It is time to take back the harm media is doing to our daughters
I have noticed that my daughter and her friends are all obsessed with this particular television show. I won’t name the title, but it is set in an American high school filled with beautiful teenagers doing glamorous, adult things. The other night I overheard my daughter watching it in her room with her friend. She said, “I would give anything to look like (actress). She is so beautiful, I could never look like her.”
Here’s the thing: that actress is not a teenager. I looked it up, and she is almost 25 years old. Likewise, every single person on that show is older than they claim by a good handful of years, and one “high schooler” is even in his 30’s! They all wear designer clothes, use professional set makeup, and have every Hollywood trick at their disposal to make it seem like that is the way a teenager should look.
My daughter and her friend—in fact, all girls are growing up looking at these false images. Then they are being told that to be beautiful they have to match them. It is a dangerous message, and one that is permeating every facet of their environment.
As parents, what are we doing to fight against this problem? Are we doing enough?
Showing Our Daughters That Balance Is Key
The cynical side of me says that there is no way we will ever banish this false sense of perfection from our media, and so our homes. But the optimist in me (a voice I prefer to listen to) says that it doesn’t really matter. We have the power to be the solution, and all it takes is some time and energy spent teaching our daughters about the balance between beauty and health.
Your instinct may be to leave the bulk of that teaching to their mom. Being a woman, she knows better what struggles your daughter faces, what insecurities. However, lobbing the job off to her is a disservice to your entire family, including yourself. It is a father’s job to help instill in his little girl a positive self-image, and that starts with showing her a more healthy perception of herself and the world around her.
Lesson One – Fiction Versus Reality
Teenagers are not dumb. They know that the images they see in fashion magazines aren’t untouched, and are aware of how photoshop, angles, makeup, corsets and other tricks are used to make a model’s body look a certain way. In fact, a study by the NYC Girls Project saw than an overwhelming number admitted that they knew it was fake, and unrealistic.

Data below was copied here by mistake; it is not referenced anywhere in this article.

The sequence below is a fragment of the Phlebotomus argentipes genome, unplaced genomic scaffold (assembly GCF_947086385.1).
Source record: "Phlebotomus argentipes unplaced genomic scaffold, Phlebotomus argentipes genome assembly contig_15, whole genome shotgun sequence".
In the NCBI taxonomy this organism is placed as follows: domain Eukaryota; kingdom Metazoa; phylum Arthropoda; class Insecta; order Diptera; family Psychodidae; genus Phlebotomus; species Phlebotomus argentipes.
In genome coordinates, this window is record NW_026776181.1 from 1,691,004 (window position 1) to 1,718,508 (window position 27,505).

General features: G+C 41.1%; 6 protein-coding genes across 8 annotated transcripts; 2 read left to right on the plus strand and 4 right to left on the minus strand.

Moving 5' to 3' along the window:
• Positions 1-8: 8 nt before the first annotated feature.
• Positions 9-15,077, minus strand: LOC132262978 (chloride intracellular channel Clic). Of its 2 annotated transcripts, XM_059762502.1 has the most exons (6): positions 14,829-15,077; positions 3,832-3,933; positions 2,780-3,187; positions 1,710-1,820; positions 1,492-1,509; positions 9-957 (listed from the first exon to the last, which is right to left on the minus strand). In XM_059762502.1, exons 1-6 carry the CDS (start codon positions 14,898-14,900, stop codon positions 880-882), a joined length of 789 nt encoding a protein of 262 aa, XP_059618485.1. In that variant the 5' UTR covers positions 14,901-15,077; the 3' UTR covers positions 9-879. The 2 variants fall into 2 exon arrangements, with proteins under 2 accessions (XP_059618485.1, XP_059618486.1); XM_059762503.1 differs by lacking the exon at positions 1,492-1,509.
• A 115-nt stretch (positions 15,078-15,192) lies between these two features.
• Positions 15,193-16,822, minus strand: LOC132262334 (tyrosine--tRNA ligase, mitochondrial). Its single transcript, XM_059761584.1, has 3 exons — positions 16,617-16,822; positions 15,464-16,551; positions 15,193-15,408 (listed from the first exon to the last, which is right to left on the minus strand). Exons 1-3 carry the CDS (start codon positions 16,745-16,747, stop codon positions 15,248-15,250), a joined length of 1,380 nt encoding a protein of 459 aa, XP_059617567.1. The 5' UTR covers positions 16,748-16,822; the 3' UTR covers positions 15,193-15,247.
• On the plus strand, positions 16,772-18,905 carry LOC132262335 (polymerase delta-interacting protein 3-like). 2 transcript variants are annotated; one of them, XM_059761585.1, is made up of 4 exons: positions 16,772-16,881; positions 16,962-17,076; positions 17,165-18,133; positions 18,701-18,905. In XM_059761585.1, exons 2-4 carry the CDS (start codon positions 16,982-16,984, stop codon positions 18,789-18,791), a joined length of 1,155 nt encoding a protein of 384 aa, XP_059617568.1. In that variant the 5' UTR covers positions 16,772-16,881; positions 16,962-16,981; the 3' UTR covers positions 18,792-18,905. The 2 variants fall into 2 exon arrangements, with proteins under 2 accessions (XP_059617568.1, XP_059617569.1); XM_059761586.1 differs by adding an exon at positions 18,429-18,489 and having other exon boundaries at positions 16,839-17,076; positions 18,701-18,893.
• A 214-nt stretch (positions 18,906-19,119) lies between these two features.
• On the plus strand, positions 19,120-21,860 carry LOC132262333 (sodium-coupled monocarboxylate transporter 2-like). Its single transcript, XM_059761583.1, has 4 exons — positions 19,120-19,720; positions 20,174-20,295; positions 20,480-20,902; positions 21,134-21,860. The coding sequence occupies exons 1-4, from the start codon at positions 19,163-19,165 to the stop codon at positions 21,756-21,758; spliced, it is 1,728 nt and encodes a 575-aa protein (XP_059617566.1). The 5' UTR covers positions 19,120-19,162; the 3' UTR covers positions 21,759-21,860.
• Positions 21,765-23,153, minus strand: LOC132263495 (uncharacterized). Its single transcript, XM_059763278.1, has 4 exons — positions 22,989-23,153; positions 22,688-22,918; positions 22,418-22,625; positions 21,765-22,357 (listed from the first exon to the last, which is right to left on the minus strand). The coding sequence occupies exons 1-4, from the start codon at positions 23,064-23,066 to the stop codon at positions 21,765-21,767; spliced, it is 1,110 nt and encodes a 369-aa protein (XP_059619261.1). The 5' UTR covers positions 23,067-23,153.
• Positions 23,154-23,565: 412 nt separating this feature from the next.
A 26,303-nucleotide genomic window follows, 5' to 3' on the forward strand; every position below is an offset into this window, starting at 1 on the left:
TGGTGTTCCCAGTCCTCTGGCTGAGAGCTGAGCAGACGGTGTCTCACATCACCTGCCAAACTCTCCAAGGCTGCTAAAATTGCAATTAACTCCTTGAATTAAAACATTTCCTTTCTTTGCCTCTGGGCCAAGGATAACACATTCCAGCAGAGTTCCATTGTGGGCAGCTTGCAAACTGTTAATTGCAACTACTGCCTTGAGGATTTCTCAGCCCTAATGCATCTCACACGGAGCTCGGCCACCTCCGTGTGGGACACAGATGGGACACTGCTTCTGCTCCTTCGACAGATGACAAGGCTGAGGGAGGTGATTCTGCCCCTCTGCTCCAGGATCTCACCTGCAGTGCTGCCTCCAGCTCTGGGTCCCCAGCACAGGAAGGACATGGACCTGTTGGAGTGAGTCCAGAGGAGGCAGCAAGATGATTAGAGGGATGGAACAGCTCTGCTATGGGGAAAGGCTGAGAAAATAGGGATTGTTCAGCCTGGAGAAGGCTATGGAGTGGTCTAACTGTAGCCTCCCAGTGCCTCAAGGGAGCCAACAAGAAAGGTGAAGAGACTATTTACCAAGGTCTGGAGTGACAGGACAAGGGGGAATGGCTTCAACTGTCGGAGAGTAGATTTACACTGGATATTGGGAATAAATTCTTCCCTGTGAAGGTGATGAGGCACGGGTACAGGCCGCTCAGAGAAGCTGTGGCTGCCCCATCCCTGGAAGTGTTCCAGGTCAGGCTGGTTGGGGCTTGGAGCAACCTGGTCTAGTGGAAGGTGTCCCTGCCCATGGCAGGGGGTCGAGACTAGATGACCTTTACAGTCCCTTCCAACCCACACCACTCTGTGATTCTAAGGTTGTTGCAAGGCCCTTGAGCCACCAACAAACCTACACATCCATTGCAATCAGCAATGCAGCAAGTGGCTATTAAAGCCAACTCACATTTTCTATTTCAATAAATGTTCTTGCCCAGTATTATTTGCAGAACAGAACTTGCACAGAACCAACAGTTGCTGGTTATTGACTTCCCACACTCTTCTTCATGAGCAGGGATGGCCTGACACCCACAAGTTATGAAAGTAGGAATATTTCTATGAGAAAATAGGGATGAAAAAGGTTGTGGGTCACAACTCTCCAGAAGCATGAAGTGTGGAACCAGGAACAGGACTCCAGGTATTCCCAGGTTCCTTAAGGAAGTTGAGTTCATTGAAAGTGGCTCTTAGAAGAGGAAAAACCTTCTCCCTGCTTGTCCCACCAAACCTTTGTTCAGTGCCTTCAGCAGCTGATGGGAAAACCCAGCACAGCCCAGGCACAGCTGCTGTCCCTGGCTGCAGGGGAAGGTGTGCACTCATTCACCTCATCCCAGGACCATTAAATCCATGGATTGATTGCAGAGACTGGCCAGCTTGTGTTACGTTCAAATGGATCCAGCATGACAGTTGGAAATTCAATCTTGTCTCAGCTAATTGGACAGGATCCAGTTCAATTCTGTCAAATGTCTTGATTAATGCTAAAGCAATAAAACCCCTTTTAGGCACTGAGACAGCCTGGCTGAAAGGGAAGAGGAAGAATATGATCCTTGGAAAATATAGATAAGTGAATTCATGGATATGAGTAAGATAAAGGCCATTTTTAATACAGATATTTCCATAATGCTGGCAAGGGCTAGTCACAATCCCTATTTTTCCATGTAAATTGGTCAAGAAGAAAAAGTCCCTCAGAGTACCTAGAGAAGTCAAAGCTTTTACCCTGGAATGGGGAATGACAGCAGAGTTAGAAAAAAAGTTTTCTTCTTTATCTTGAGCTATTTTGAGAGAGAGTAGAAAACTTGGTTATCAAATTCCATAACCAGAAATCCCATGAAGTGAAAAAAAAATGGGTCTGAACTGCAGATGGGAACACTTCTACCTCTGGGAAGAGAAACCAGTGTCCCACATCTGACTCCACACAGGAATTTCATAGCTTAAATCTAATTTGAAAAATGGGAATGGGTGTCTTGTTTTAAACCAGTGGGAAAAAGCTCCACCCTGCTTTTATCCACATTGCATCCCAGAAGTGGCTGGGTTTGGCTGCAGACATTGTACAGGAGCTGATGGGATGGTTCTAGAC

Yet, that same study found that most of those girls who said it was unhealthy admitted that they compared their own bodies to them. So whatever they know is not getting through. We have to try to really drive home that those images are 100% fiction. Showing the sheer level of alteration may help with that.
Lesson Two – There’s No “Normal” Or “Right” Kind Of Body
The ideal of body types change in society. Which should be enough to tell you something: there’s not a single “right” body shape. There isn’t a way of being “normal”. Some girls are going to be tall and lanky, some short and sturdy, and every combination or point in between. Nothing is wrong with any of them, and it doesn’t dictate beauty.
We have to show our daughters their self-worth is not tied to the size of jeans they wear. No matter what their frame, they are worthy of respect, kindness, and to be seen for who they are, not what they wear.
Lesson Three – If You Want To Be Healthy, Get Holistic
When do you know you are a healthy person? Someone who is within the recommended BMI for their health, jogs every day, and eats clean might seem healthy. But if they pollute their bodies with cigarettes, alcohol, and a combination of drugs they might not fit the picture quite as well.
Health is not just a single definition that can be gauged by someone’s size, skin clarity, or even certain factors in their lifestyle. It is holistic, meaning it is a collection of multiple elements to their life. Teaching your child to live in a holistic fashion that covers the mental, the physical, and the emotional will make them a more wholly healthy person.
Lesson Four – What Matters Is How We See Ourselves
When you are a teenage girl you are going to worry about what others say about you. In fact, all of us (yes, including dads) have a little voice inside of us, just like the voice in our daughters, the worry about Billy laughing at our new haircut. It is part of being human.
But if we can show our daughters that the only true opinion worth listening to is the one we have of ourselves, we are a long way towards healing the damage caused by those self-esteem ripping media images and taunts from other people. A positive self-image is the greatest skill your teen can have in life.
It Is Time We Stood Up For Our Daughter’s Self Esteem
A man can walk into a grocery store wearing stained sweatpants and a ripped tank top, greasy with leftover hot sauce from a wings and fries lunch, and no one bats an eye. A woman is wearing a shirt a size too big and people will call her dumpy behind her back. There is no doubt that there is an unfair double standard in the perception and expectation between men and women.
We can stand up for our daughter’s right to have positive self-esteem by fighting against this unfair double standard. We can curtail the potential for them engaging in troubling behaviors due to their lack of love for their own bodies. It all starts with teaching our girls to look in the mirror and like what they see, and to be defiant of the world’s demands. Their individuality, uniqueness, intelligence, personality, and personal achievements are what should be praised.
By promoting these things above all else we can begin to protect them against a view that hurts their confidence. That is what fathers should strive for.
Photo: Flickr/Ashley Webb